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Getting Into Hot Water — Part 2

Installing an add-on heat-pump water heater

Image 1 of 3
The Geyser heat-pump water heater is an add-on unit that sits beside a conventional electric water heater.
Image Credit: All photos: Marc Rosenbaum
The Geyser heat-pump water heater is an add-on unit that sits beside a conventional electric water heater.
Image Credit: All photos: Marc Rosenbaum
This photo shows what's inside a Geyser heat-pump water heater. I removed the lower electric-resistance heating element from the Marathon water heater so I could hook up the Geyser to the tank.

In my last blog, I discussed the basics of our domestic hot water (DHW) load, and looked briefly at adding a solar hot water system to satisfy most of that load. What I decided to do first was to try a heat-pump water heater (HPWH), partly because it was a much simpler and less costly installation, and partly because I was just curious to see how well one would work.

Since I already had the 85-gallon Marathon electric water heater, I didn’t need additional storage, so I looked at the add-on products available and chose the Geyser, which is made in Maine by Nyle Systems. It costs in the range of $1,000, plus installation.

An add-on heat-pump water heater

The Geyser is a small cube (about 1 1/2 feet on a side) which can sit on the floor or on a platform adjacent to the water heater tank. The way it (and other HPWHs) operates is that it removes heat from the air in the space in which it is located and transfers that heat to the water.

The Geyser has a compressor to operate the refrigeration cycle to take the heat out of the air (like an air conditioner or dehumidifier), a fan to move air across its refrigerant coil, and a pump to circulate water to and from the adjacent storage tank. It connects to the tank at or near the bottom, so it heats the coldest water, maximizing the efficiency of the heat pump. Image 2 (below) shows a the interior of the Geyser, including its key components.

As a HPWH extracts heat from the air, it also cools it, which means that it acts as a dehumidifier as well, with one key difference. Conventional dehumidifiers cool the air, condense moisture out, and then reheat the dehumidified air, so they remove moisture and add heat to the air. Since warming the air lowers its relative humidity, the twin effects of moisture removal and heat addition are exactly what we want — lower relative humidity means lower moisture absorption by materials in the space being dehumidified, and therefore less mold.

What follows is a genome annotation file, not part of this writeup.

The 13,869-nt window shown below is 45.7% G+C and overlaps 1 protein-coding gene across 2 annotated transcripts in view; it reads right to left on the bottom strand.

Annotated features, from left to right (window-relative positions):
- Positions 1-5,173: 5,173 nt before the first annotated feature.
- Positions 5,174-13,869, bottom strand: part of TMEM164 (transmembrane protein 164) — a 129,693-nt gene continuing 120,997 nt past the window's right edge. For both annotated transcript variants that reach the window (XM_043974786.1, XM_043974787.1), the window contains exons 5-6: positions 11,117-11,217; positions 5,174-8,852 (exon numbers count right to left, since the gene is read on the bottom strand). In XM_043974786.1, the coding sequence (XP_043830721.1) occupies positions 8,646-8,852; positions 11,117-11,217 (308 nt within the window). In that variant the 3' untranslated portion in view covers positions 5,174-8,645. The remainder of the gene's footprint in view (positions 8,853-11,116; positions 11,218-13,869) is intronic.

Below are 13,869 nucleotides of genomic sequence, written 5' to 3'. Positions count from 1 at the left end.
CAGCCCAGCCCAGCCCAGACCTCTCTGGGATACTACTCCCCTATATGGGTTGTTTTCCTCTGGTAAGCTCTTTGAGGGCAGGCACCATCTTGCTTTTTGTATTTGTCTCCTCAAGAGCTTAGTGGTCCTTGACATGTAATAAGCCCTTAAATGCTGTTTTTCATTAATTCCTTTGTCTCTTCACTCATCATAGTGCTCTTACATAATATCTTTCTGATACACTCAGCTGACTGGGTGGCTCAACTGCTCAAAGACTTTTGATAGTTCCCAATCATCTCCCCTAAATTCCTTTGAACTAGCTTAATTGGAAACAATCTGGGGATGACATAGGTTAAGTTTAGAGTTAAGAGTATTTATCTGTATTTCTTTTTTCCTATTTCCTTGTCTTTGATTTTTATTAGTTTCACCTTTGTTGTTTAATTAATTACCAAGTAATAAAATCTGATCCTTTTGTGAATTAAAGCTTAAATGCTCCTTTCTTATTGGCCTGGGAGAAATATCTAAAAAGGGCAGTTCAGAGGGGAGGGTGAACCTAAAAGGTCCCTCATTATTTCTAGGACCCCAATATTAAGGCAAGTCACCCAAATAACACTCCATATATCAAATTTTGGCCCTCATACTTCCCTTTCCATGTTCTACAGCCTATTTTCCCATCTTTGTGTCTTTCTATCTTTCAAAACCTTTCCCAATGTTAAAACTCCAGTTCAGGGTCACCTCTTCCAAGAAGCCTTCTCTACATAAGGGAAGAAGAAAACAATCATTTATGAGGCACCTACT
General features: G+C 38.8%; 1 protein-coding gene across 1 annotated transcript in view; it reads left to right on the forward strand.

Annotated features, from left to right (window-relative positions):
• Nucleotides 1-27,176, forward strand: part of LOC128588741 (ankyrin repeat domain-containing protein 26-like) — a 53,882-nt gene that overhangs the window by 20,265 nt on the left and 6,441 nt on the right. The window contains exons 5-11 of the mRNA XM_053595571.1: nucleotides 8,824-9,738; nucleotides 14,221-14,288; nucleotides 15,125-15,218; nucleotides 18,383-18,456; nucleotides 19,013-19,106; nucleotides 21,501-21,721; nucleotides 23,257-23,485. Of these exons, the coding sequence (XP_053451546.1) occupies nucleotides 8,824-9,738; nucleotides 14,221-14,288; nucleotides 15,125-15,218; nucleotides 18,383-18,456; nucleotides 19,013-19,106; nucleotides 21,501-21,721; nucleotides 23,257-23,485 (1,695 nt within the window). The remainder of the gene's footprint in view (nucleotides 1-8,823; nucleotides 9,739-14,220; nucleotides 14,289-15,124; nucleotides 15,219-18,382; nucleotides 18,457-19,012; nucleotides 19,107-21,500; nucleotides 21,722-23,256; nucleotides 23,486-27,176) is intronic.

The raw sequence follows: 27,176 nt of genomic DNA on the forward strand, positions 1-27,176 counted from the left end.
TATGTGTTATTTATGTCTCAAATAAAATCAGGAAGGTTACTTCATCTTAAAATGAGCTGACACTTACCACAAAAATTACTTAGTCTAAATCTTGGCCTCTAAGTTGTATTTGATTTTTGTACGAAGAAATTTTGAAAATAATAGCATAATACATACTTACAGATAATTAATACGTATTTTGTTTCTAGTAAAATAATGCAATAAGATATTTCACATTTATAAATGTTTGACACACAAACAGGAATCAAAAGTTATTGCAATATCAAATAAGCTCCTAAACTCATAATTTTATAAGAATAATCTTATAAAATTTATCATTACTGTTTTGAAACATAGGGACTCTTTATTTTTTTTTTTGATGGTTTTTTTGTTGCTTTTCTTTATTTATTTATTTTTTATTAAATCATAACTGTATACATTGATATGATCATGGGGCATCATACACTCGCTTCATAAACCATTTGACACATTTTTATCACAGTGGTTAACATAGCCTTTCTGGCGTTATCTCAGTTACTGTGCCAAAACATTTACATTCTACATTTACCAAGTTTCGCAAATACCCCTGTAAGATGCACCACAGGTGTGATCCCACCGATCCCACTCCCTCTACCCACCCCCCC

A HPWH removes moisture from the air, but cools it rather than heats it, because the heat goes into the DHW, so it isn’t as effective a dehumidifier. I put a Hobo four-channel data logger in place to look at the effects of the HPWH on the basement environment.

The normal Geyser installation uses a clever tube-in-tube fitting that is inserted in the drain fitting on a conventional electric water heater (or other water heater tank). This allows the Geyser to both extract water to be heated, and return heated water through the same port on the water heater.

Removing the Marathon’s lower heating element

In the case of the Marathon, the drain port location precludes this. I chose to do something a bit unconventional — I removed the lower electric heating element (residential electric water heaters have an upper element and a lower one, and only one operates at a time) and used an adapter to connect the heated water returning from the Geyser to this location. The water to be heated comes from the drain connection.